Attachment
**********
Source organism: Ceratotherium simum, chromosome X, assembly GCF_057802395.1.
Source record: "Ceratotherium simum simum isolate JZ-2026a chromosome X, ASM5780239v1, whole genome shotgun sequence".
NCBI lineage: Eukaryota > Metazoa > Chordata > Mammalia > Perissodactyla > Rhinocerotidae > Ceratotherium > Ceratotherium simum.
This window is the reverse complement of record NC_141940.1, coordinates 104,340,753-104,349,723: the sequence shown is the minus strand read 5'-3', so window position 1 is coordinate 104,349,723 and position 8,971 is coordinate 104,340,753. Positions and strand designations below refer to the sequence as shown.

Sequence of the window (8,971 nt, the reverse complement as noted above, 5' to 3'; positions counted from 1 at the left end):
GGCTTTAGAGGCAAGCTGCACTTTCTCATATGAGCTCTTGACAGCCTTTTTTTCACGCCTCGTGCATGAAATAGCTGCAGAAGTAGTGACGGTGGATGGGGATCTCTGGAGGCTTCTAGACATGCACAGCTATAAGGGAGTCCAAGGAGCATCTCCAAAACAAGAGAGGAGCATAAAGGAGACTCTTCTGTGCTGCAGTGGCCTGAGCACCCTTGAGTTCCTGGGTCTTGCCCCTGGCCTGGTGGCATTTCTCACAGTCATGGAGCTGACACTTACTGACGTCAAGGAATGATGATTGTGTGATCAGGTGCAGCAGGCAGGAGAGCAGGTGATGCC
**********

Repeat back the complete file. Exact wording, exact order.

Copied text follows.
Source organism: Ceratotherium simum, chromosome X, assembly GCF_057802395.1.
Source record: "Ceratotherium simum simum isolate JZ-2026a chromosome X, ASM5780239v1, whole genome shotgun sequence".
NCBI lineage: Eukaryota > Metazoa > Chordata > Mammalia > Perissodactyla > Rhinocerotidae > Ceratotherium > Ceratotherium simum.
This window is the reverse complement of record NC_141940.1, coordinates 104,340,753-104,349,723: the sequence shown is the minus strand read 5'-3', so window position 1 is coordinate 104,349,723 and position 8,971 is coordinate 104,340,753. Positions and strand designations below refer to the sequence as shown.

Sequence of the window (8,971 nt, the reverse complement as noted above, 5' to 3'; positions counted from 1 at the left end):
GGCTTTAGAGGCAAGCTGCACTTTCTCATATGAGCTCTTGACAGCCTTTTTTTCACGCCTCGTGCATGAAATAGCTGCAGAAGTAGTGACGGTGGATGGGGATCTCTGGAGGCTTCTAGACATGCACAGCTATAAGGGAGTCCAAGGAGCATCTCCAAAACAAGAGAGGAGCATAAAGGAGACTCTTCTGTGCTGCAGTGGCCTGAGCACCCTTGAGTTCCTGGGTCTTGCCCCTGGCCTGGTGGCATTTCTCACAGTCATGGAGCTGACACTTACTGACGTCAAGGAATGATGATTGTGTGATCAGGTGCAGCAGGCAGGAGAGCAGGTGATGCC